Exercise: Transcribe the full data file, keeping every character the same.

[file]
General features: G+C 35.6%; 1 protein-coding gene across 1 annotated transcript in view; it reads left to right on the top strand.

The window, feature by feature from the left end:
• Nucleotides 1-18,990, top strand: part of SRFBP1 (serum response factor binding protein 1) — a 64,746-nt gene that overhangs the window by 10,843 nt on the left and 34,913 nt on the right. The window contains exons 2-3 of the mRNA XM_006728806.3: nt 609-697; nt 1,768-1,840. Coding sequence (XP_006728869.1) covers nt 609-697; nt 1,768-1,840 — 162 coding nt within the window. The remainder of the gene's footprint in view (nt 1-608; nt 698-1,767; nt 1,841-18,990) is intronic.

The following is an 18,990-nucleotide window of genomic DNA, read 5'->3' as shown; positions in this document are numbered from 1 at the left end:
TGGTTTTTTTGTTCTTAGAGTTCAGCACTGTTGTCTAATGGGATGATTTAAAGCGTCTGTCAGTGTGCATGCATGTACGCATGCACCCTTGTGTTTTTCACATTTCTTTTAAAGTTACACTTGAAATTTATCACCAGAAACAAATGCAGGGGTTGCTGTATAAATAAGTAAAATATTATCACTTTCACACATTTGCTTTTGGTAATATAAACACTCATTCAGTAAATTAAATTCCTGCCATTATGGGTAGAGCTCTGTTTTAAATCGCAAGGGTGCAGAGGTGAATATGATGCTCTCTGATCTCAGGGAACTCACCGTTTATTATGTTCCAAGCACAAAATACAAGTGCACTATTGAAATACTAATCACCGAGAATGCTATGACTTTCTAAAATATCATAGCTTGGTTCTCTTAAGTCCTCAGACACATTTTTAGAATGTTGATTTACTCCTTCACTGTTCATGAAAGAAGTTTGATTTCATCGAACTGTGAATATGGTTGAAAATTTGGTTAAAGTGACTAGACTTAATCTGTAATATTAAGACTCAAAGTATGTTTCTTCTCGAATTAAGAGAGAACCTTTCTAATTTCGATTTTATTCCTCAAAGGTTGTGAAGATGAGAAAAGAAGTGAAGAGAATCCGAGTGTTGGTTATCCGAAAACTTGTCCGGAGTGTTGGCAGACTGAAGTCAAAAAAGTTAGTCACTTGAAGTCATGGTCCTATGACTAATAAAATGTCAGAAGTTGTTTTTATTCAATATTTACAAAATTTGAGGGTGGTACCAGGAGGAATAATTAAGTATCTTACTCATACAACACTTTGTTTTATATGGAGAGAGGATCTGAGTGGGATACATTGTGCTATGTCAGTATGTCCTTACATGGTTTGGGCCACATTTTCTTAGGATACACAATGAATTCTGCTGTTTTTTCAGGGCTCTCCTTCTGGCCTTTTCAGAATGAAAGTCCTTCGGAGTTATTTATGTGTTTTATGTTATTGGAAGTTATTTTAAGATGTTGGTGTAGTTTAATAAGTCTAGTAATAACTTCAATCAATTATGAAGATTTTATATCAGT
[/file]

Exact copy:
General features: G+C 35.6%; 1 protein-coding gene across 1 annotated transcript in view; it reads left to right on the top strand.

The window, feature by feature from the left end:
• Nucleotides 1-18,990, top strand: part of SRFBP1 (serum response factor binding protein 1) — a 64,746-nt gene that overhangs the window by 10,843 nt on the left and 34,913 nt on the right. The window contains exons 2-3 of the mRNA XM_006728806.3: nt 609-697; nt 1,768-1,840. Coding sequence (XP_006728869.1) covers nt 609-697; nt 1,768-1,840 — 162 coding nt within the window. The remainder of the gene's footprint in view (nt 1-608; nt 698-1,767; nt 1,841-18,990) is intronic.

The following is an 18,990-nucleotide window of genomic DNA, read 5'->3' as shown; positions in this document are numbered from 1 at the left end:
TGGTTTTTTTGTTCTTAGAGTTCAGCACTGTTGTCTAATGGGATGATTTAAAGCGTCTGTCAGTGTGCATGCATGTACGCATGCACCCTTGTGTTTTTCACATTTCTTTTAAAGTTACACTTGAAATTTATCACCAGAAACAAATGCAGGGGTTGCTGTATAAATAAGTAAAATATTATCACTTTCACACATTTGCTTTTGGTAATATAAACACTCATTCAGTAAATTAAATTCCTGCCATTATGGGTAGAGCTCTGTTTTAAATCGCAAGGGTGCAGAGGTGAATATGATGCTCTCTGATCTCAGGGAACTCACCGTTTATTATGTTCCAAGCACAAAATACAAGTGCACTATTGAAATACTAATCACCGAGAATGCTATGACTTTCTAAAATATCATAGCTTGGTTCTCTTAAGTCCTCAGACACATTTTTAGAATGTTGATTTACTCCTTCACTGTTCATGAAAGAAGTTTGATTTCATCGAACTGTGAATATGGTTGAAAATTTGGTTAAAGTGACTAGACTTAATCTGTAATATTAAGACTCAAAGTATGTTTCTTCTCGAATTAAGAGAGAACCTTTCTAATTTCGATTTTATTCCTCAAAGGTTGTGAAGATGAGAAAAGAAGTGAAGAGAATCCGAGTGTTGGTTATCCGAAAACTTGTCCGGAGTGTTGGCAGACTGAAGTCAAAAAAGTTAGTCACTTGAAGTCATGGTCCTATGACTAATAAAATGTCAGAAGTTGTTTTTATTCAATATTTACAAAATTTGAGGGTGGTACCAGGAGGAATAATTAAGTATCTTACTCATACAACACTTTGTTTTATATGGAGAGAGGATCTGAGTGGGATACATTGTGCTATGTCAGTATGTCCTTACATGGTTTGGGCCACATTTTCTTAGGATACACAATGAATTCTGCTGTTTTTTCAGGGCTCTCCTTCTGGCCTTTTCAGAATGAAAGTCCTTCGGAGTTATTTATGTGTTTTATGTTATTGGAAGTTATTTTAAGATGTTGGTGTAGTTTAATAAGTCTAGTAATAACTTCAATCAATTATGAAGATTTTATATCAGT